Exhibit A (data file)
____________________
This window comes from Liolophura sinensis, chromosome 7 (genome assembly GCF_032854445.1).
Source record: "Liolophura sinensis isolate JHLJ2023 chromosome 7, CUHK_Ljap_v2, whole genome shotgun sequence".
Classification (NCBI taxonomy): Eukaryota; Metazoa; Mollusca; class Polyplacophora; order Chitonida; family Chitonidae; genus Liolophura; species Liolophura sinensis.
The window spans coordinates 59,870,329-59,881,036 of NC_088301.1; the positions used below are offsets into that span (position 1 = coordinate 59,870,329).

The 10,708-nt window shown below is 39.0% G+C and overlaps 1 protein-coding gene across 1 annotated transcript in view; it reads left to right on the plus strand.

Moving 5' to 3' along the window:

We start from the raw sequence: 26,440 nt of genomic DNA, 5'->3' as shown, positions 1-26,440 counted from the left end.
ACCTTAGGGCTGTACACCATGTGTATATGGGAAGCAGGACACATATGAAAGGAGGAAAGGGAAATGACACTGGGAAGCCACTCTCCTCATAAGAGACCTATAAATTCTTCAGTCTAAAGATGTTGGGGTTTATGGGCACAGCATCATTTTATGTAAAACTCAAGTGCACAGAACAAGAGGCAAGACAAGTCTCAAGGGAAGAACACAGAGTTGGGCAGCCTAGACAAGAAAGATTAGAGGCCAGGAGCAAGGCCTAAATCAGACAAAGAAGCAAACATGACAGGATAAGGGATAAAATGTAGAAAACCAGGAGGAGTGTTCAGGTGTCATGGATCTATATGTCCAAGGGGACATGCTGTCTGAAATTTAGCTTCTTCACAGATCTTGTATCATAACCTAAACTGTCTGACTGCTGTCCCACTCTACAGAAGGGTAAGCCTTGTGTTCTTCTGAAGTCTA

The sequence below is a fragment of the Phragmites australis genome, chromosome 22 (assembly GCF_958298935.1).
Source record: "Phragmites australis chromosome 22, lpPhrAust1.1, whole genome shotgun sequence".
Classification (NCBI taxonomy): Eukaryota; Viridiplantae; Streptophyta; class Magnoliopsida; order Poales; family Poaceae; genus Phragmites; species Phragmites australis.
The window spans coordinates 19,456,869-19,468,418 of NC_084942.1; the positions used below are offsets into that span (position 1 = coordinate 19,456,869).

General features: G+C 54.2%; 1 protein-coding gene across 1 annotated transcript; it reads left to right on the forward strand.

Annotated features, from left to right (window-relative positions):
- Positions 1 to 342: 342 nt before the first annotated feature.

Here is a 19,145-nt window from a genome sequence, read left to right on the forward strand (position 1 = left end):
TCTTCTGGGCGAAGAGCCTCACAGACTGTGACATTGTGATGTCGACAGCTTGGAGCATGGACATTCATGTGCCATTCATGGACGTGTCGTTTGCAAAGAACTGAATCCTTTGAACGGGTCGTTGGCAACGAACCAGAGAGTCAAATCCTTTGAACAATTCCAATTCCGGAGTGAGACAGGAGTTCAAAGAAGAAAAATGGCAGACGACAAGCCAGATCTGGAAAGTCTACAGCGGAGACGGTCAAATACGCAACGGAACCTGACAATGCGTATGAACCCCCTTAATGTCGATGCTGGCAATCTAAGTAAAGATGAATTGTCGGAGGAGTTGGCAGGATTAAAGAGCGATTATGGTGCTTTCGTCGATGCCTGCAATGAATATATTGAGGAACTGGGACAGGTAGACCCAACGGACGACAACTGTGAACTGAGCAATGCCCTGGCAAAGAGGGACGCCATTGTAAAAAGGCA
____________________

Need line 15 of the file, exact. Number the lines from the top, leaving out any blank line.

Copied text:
- Positions 1 to 342: 342 nt before the first annotated feature.